Fair warning: This video contains images not recommended for the squeamish

Of course, there are times when subject matter and music are more closely related and forthright. Sex and Mutilation, also from The Dividing, is a manic, glitchy and hyper-kinetic track where the title words are half-screamed with an edge of desperation, while Kingdom of One (and in particular, the remix from 2004’s Stripped & Stitched) is probably the only song I’ve ever heard that uses the normally preternatural sounding and “offensive” C-word in a pointed and derisive manner and yet keep it from actually feeling crude – i.e., it completely avoids the “shock factor”. It certainly puts it beyond merely interesting listening and right into intriguing.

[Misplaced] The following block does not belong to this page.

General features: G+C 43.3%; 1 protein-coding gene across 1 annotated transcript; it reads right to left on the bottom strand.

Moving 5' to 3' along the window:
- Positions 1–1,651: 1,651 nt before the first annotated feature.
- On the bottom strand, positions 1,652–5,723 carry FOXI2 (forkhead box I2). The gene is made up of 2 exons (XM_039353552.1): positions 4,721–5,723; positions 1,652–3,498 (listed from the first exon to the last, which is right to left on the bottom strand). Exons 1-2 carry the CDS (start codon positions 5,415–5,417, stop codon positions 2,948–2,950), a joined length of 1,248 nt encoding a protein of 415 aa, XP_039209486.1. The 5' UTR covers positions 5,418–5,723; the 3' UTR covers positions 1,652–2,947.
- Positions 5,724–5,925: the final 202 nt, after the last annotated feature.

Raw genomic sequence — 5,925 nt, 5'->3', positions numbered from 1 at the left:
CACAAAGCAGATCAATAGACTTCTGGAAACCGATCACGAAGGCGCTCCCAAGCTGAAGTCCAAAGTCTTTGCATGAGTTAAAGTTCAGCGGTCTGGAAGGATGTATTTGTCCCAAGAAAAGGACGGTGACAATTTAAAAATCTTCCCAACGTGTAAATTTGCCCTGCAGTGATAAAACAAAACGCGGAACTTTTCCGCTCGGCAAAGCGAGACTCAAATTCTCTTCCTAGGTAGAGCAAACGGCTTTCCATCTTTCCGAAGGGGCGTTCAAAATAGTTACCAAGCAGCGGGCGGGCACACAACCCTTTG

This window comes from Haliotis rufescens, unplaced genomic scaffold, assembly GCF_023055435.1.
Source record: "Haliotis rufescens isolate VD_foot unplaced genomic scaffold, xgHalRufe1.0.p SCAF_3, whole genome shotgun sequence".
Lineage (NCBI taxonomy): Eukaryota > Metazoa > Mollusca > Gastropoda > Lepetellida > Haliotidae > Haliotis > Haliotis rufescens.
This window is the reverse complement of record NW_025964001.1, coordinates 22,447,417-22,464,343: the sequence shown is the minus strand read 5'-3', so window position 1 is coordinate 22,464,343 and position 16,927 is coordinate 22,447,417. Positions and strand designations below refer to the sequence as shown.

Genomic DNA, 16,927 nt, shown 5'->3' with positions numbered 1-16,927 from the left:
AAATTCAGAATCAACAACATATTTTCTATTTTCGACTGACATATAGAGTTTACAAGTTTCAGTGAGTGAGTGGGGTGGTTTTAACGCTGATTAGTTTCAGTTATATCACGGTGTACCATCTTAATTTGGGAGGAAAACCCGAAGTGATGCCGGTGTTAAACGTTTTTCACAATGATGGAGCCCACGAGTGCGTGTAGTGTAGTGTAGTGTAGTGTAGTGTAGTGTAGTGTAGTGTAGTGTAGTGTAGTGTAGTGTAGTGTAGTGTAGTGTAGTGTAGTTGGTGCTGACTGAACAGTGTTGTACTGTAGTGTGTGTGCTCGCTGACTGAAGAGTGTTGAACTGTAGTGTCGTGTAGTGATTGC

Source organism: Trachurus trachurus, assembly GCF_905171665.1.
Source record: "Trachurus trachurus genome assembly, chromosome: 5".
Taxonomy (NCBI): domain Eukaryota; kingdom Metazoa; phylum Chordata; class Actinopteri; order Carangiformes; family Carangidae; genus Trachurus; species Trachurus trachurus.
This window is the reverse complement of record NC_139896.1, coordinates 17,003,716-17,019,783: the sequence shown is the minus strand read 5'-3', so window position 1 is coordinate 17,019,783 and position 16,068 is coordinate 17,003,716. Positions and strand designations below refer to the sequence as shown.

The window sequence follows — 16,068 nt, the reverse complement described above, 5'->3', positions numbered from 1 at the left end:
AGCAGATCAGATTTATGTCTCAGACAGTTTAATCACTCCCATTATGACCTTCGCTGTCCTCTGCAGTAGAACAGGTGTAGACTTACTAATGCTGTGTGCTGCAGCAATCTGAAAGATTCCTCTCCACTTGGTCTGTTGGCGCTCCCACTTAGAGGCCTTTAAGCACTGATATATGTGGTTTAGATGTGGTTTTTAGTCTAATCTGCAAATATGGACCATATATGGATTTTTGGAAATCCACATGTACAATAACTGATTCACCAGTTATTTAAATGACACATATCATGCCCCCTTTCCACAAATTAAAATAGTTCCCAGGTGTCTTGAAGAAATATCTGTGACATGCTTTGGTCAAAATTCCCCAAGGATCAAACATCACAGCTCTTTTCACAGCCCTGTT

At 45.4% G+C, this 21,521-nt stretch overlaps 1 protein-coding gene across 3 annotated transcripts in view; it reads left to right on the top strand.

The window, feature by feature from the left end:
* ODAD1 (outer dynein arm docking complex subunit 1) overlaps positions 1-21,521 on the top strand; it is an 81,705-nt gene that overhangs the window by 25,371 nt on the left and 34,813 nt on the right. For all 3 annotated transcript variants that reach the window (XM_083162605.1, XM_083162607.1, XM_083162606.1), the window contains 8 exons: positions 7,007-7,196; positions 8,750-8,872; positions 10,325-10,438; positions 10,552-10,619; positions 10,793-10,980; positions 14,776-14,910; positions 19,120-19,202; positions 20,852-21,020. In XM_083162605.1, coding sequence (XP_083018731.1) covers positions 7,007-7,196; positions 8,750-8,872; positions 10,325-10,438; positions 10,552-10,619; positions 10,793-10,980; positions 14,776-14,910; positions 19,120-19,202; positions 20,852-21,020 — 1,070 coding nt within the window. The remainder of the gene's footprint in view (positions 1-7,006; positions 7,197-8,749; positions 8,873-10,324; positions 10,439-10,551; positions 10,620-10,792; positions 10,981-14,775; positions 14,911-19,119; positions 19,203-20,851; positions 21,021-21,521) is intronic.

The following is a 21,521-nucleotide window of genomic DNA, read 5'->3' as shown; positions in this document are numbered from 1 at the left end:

One of the words I neglected to mention in those common descriptors is cold. There’s a couple of reasons for that – firstly, it happens to be one I don’t really agree with. Yes, electronica is rarely ‘organic’, and yes industrial elements tend to lend themselves well to the ‘coldness’ inherent in the mechanical; two things that can often see music of the genre feel cold. The other reason I point that out is that even if there are some older AL tracks that can earn that tag, there is no way possible I would apply it to The Human Animal.

The latest album arrives four years after previous album, Devour, Rise and Take Flight – those four years seem to have been quite well spent. According to the Android Lust website, The Human Animal is “a journey through the psyche of man, as man realizes the futility of living in the grips of ego and surrenders to seek answers within.” Even if you don’t get a good grasp on that concept, you’re unlikely to feel like the album is over your head – in a nutshell, The Human Animal is a very well executed, consistent and accessable album.